Bill turned the name Elizabeth over in his mind like a marble rolling this way and that. Why would she be in East Timor and why get in touch now? He was an old man and hadn’t given thought to any of this in over thirty years but he didn’t trust the vagaries of his mind. Suddenly, it seemed overwhelming, almost twisted, the way he’d coveted those girls.
The park was the local school playground. It sat next to a cluster of old weatherboard houses that made up the primary school. Bill had gone to this school. The playground had a sandpit and monkey bars, a slide that was too hot to touch in summer and some swings. As a child he’d always been too big for swings; he could never fit on those narrow plastic seats.
Bill knew he’d got lucky with Grace; she never minded his size, his rough-hewn features. They were a funny looking couple; she was only five feet two. Her gentle giant, she’d called him.
Rosellas and galahs were settling in the soft light of the late afternoon, clicking their beaks on the grass under the trees. As the sun dipped, the girls threw their Paddle Pop sticks in the sand, and kicking off their sandals, raced for the swings.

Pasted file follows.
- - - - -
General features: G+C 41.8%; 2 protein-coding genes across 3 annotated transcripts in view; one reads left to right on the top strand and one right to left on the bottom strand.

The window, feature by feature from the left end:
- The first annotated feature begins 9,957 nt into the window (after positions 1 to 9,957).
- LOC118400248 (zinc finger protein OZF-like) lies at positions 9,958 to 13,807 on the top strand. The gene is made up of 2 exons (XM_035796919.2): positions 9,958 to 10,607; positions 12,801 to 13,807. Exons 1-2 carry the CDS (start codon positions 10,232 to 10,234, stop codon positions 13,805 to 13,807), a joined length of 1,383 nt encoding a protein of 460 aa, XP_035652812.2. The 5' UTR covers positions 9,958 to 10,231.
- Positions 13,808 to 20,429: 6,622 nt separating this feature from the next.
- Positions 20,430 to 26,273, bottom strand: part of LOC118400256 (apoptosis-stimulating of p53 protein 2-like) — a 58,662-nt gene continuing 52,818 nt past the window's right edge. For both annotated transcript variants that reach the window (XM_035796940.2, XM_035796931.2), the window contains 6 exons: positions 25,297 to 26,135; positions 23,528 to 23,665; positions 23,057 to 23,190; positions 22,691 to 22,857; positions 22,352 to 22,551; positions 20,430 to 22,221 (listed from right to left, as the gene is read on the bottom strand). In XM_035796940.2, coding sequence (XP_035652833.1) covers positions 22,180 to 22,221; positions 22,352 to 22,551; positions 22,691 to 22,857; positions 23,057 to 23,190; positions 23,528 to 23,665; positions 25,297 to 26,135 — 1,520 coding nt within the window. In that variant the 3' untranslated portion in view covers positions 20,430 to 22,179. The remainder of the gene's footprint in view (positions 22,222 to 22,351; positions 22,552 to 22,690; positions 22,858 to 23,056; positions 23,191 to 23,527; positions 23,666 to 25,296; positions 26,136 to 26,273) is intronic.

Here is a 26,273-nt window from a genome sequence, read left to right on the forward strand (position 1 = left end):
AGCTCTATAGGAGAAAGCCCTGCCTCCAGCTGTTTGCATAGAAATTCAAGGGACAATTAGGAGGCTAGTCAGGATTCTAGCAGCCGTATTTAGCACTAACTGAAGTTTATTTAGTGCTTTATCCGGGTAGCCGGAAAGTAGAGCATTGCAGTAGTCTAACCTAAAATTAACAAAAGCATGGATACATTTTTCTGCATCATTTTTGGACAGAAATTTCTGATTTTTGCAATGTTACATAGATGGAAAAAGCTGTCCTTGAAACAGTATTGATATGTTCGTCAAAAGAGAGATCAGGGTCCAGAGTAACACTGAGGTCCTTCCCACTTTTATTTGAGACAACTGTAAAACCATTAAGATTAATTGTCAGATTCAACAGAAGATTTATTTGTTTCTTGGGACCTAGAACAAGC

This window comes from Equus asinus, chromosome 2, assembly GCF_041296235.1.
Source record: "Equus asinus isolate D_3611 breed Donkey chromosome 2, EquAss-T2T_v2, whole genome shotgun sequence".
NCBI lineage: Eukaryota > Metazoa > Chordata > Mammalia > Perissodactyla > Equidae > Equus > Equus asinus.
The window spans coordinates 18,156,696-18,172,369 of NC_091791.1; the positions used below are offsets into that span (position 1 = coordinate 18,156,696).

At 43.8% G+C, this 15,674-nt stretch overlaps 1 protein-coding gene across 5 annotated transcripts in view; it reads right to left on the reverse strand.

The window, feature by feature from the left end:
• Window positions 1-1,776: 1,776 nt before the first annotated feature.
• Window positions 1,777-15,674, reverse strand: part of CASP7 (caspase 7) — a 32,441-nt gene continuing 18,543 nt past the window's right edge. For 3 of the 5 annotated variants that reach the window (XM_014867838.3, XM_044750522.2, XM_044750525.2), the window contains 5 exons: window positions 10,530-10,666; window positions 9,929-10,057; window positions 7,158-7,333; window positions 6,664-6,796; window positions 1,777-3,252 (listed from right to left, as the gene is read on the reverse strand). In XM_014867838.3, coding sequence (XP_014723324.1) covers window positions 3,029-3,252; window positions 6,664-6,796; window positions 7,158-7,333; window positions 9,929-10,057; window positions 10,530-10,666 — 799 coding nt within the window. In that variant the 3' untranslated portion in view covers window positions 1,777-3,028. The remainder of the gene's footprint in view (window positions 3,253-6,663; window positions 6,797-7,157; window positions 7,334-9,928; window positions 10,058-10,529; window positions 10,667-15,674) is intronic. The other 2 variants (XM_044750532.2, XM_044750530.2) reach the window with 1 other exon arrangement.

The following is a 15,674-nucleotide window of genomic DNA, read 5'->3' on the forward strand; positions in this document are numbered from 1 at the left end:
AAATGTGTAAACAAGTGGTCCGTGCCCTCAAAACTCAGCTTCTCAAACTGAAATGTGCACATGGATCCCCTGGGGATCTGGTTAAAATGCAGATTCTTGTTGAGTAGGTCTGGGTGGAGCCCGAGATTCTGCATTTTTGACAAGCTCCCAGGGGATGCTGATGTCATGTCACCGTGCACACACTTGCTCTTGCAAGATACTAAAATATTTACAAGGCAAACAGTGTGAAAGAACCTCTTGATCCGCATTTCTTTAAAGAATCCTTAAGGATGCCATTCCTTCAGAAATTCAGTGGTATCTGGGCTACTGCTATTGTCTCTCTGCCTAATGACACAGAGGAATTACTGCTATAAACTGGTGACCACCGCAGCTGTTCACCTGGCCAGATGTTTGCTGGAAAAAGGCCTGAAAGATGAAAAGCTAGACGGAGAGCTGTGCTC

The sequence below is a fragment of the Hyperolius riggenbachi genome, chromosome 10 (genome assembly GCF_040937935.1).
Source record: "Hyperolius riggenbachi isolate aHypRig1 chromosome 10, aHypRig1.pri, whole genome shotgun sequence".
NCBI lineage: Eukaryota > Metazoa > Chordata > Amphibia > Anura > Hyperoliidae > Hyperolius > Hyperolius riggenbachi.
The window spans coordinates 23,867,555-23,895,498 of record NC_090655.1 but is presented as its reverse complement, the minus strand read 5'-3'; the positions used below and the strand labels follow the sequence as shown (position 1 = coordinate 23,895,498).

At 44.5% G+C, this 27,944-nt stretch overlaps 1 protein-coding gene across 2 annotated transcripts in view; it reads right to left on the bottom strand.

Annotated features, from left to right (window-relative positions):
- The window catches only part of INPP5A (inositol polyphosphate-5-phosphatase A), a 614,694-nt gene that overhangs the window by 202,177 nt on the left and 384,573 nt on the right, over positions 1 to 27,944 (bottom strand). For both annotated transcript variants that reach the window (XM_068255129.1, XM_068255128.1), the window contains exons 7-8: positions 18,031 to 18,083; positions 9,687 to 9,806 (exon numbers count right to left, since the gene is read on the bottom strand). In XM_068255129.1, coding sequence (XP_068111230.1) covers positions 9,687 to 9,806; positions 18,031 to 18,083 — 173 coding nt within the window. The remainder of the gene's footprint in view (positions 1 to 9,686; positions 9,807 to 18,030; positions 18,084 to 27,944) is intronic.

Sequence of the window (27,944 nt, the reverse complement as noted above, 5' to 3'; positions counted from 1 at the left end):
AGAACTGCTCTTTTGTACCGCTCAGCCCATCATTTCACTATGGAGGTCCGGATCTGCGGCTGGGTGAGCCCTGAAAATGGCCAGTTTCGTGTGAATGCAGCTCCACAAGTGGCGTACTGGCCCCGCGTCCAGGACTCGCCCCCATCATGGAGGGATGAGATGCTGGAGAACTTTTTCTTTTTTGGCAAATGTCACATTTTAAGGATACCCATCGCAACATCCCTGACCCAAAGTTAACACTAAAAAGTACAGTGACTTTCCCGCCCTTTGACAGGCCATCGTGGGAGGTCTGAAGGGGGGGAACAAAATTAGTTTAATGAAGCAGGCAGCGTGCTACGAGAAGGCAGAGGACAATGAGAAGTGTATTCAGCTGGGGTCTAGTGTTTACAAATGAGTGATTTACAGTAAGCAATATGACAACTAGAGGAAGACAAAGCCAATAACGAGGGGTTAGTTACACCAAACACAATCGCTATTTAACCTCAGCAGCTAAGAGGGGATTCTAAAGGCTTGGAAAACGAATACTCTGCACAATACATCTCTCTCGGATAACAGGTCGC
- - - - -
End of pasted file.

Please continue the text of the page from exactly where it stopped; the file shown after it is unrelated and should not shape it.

Bill sat on the creaky steps in front of one of the classrooms. Elizabeth undid her plaits and shook them loose like her sister’s. He finished his ginger ale in two long swigs and wished he’d bought another. The girls pumped their legs, squealing. The rah-rah skirts lifted high in the air showing their white underwear. When they grew tired of swinging, they raced over to where he sat on the steps. He uncapped the bottles of lemonade and passed them one each.
‘Do you have any kids?’ Elizabeth asked between sips.
‘I had a son.’
‘Was he big like you?’
‘He never had the chance to grow.’
If someone had asked him at the time — two years earlier — what grief felt like he would have said wet and heavy. Like you need to be wrung out. But nobody ever asked.
The girls wanted to play tag. Kids can do that, just flick a switch. He heaved himself up as the girls fled and scattered across the playground. He decided to make a roaring noise and held his hands out from his body like a Yeti. The girls screamed, delighted. He was weaving and bellowing about the playground when Glen Clark’s car slowed, engine idling on the road beside the school. He wasn’t driving of course, his mother was. She had moved in with him after his wife left.